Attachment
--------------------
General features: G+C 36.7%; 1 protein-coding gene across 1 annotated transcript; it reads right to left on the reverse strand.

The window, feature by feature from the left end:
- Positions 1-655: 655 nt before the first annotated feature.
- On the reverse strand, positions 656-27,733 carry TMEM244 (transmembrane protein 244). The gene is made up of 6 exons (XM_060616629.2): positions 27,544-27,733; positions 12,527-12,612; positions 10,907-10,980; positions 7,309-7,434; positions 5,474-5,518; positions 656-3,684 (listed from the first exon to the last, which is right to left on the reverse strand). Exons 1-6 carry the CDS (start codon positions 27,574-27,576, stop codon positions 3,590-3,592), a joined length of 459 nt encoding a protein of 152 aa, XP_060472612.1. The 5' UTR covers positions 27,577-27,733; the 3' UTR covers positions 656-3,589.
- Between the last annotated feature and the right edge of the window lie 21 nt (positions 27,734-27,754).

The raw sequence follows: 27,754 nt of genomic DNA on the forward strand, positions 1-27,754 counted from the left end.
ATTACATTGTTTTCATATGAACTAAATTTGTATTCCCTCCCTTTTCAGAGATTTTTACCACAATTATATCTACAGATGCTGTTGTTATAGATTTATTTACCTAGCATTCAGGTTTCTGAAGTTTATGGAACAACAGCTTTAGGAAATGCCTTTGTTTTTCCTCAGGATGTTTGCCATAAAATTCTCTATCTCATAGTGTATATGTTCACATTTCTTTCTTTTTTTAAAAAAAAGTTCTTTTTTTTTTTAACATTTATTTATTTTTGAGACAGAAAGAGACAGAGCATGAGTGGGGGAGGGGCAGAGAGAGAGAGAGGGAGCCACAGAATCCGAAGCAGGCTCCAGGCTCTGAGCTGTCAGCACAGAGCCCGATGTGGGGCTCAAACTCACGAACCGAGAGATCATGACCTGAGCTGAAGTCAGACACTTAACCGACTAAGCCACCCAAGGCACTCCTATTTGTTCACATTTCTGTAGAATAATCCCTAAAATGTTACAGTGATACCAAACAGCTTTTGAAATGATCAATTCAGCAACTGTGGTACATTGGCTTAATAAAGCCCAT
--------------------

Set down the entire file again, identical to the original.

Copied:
General features: G+C 36.7%; 1 protein-coding gene across 1 annotated transcript; it reads right to left on the reverse strand.

The window, feature by feature from the left end:
- Positions 1-655: 655 nt before the first annotated feature.
- On the reverse strand, positions 656-27,733 carry TMEM244 (transmembrane protein 244). The gene is made up of 6 exons (XM_060616629.2): positions 27,544-27,733; positions 12,527-12,612; positions 10,907-10,980; positions 7,309-7,434; positions 5,474-5,518; positions 656-3,684 (listed from the first exon to the last, which is right to left on the reverse strand). Exons 1-6 carry the CDS (start codon positions 27,574-27,576, stop codon positions 3,590-3,592), a joined length of 459 nt encoding a protein of 152 aa, XP_060472612.1. The 5' UTR covers positions 27,577-27,733; the 3' UTR covers positions 656-3,589.
- Between the last annotated feature and the right edge of the window lie 21 nt (positions 27,734-27,754).

The raw sequence follows: 27,754 nt of genomic DNA on the forward strand, positions 1-27,754 counted from the left end.
ATTACATTGTTTTCATATGAACTAAATTTGTATTCCCTCCCTTTTCAGAGATTTTTACCACAATTATATCTACAGATGCTGTTGTTATAGATTTATTTACCTAGCATTCAGGTTTCTGAAGTTTATGGAACAACAGCTTTAGGAAATGCCTTTGTTTTTCCTCAGGATGTTTGCCATAAAATTCTCTATCTCATAGTGTATATGTTCACATTTCTTTCTTTTTTTAAAAAAAAGTTCTTTTTTTTTTTAACATTTATTTATTTTTGAGACAGAAAGAGACAGAGCATGAGTGGGGGAGGGGCAGAGAGAGAGAGAGGGAGCCACAGAATCCGAAGCAGGCTCCAGGCTCTGAGCTGTCAGCACAGAGCCCGATGTGGGGCTCAAACTCACGAACCGAGAGATCATGACCTGAGCTGAAGTCAGACACTTAACCGACTAAGCCACCCAAGGCACTCCTATTTGTTCACATTTCTGTAGAATAATCCCTAAAATGTTACAGTGATACCAAACAGCTTTTGAAATGATCAATTCAGCAACTGTGGTACATTGGCTTAATAAAGCCCAT